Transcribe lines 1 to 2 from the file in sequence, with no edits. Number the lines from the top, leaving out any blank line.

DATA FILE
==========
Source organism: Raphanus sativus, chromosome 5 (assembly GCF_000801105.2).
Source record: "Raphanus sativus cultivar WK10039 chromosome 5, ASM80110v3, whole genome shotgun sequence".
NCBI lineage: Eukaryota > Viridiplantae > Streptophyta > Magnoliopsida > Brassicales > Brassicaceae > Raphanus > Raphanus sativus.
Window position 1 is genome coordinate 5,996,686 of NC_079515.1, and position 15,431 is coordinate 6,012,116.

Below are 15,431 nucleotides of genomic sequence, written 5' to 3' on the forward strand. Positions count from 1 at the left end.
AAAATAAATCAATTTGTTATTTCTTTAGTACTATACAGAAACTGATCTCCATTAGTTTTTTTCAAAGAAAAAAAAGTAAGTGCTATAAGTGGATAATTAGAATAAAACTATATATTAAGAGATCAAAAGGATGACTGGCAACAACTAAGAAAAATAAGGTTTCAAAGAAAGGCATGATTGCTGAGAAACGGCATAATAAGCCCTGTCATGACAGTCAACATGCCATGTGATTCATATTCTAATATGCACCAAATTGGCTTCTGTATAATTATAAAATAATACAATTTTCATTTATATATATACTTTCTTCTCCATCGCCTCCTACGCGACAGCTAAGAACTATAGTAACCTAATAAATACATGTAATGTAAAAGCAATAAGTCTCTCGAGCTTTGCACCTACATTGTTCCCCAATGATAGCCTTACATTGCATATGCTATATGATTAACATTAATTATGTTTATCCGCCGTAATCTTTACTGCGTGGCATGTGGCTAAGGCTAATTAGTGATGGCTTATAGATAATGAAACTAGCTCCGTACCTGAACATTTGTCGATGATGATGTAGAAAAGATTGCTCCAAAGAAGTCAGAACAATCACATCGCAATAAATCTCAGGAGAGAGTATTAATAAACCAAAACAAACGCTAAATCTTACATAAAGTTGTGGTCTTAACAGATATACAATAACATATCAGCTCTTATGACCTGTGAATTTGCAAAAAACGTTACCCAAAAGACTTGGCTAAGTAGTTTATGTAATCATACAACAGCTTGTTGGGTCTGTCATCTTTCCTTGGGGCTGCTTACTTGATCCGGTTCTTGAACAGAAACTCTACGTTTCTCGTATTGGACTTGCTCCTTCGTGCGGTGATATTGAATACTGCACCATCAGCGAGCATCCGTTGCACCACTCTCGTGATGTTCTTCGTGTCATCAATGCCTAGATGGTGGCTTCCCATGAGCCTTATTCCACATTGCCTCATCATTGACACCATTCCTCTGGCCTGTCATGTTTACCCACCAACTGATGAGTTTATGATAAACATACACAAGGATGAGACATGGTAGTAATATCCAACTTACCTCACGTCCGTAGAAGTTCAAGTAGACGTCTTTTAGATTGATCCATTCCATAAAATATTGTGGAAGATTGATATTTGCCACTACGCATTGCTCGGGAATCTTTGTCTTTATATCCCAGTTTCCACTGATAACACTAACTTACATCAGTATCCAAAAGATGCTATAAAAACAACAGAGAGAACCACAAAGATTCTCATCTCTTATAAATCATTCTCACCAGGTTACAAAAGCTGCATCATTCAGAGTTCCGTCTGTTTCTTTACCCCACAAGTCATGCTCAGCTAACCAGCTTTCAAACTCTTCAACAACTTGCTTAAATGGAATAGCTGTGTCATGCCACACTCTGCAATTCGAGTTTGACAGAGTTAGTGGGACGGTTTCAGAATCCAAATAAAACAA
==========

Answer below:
Source organism: Raphanus sativus, chromosome 5 (assembly GCF_000801105.2).
Source record: "Raphanus sativus cultivar WK10039 chromosome 5, ASM80110v3, whole genome shotgun sequence".